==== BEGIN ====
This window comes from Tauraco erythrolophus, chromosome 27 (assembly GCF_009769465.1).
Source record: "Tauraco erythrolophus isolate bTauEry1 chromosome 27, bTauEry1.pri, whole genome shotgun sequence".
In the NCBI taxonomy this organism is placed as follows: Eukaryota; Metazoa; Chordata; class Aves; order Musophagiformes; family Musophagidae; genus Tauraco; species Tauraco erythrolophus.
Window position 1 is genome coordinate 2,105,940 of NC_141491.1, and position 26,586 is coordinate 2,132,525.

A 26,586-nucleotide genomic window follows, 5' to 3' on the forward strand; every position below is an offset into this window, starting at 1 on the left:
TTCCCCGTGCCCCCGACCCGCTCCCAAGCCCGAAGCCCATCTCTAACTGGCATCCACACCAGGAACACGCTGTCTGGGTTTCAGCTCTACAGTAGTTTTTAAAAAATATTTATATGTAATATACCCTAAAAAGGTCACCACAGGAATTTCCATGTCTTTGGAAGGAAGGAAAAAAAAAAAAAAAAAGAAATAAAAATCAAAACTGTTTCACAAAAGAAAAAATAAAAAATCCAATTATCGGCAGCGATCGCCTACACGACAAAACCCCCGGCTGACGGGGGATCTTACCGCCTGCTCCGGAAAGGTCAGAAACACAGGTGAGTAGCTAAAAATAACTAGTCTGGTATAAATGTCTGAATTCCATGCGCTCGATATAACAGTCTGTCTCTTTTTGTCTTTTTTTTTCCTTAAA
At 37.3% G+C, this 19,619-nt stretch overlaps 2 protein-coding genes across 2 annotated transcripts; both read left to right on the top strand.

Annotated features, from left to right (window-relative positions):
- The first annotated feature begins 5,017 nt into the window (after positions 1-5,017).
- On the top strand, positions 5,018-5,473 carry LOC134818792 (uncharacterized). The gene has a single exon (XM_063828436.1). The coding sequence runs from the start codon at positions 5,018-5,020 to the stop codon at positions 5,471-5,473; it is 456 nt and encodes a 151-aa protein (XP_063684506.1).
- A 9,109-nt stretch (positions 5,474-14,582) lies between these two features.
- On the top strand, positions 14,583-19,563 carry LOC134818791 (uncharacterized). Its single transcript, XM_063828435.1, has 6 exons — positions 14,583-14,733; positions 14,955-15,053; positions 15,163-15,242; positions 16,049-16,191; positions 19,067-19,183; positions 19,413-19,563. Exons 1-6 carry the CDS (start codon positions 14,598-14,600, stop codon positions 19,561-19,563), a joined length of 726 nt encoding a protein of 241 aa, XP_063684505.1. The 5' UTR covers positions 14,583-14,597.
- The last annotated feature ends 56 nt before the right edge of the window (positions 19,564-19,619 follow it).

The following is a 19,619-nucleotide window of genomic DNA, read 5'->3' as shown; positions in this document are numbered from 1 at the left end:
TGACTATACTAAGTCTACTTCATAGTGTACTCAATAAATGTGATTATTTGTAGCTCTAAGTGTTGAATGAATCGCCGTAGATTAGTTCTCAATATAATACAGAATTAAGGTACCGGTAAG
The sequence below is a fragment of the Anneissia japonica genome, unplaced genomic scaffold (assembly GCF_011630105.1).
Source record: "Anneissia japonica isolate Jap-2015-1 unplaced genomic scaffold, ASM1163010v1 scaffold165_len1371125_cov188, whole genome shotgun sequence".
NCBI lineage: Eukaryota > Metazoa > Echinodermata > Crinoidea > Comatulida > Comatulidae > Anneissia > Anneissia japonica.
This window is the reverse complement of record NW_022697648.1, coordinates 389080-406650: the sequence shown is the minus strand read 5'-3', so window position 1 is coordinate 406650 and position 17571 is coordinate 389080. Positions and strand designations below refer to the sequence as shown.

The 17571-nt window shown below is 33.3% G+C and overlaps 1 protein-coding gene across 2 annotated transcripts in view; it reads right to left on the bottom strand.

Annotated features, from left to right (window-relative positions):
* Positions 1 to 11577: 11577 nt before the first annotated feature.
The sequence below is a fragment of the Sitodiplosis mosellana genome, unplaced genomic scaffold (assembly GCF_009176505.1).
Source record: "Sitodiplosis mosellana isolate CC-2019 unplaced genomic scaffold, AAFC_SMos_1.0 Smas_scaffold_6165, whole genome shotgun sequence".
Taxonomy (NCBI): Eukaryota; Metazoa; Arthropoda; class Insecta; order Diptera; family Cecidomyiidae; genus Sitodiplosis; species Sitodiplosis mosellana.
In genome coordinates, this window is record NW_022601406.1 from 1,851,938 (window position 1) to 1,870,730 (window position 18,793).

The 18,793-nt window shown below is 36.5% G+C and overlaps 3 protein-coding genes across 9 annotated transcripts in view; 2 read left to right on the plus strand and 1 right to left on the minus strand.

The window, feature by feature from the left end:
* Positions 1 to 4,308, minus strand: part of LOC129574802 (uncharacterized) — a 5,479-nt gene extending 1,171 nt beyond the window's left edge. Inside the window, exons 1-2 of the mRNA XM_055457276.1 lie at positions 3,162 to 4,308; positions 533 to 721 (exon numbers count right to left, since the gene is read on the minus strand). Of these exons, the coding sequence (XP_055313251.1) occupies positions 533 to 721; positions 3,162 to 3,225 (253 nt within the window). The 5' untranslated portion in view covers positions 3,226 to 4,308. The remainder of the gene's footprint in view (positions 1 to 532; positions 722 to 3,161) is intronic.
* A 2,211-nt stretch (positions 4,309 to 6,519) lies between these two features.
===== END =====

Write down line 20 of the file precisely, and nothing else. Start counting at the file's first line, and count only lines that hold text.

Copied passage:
The 17571-nt window shown below is 33.3% G+C and overlaps 1 protein-coding gene across 2 annotated transcripts in view; it reads right to left on the bottom strand.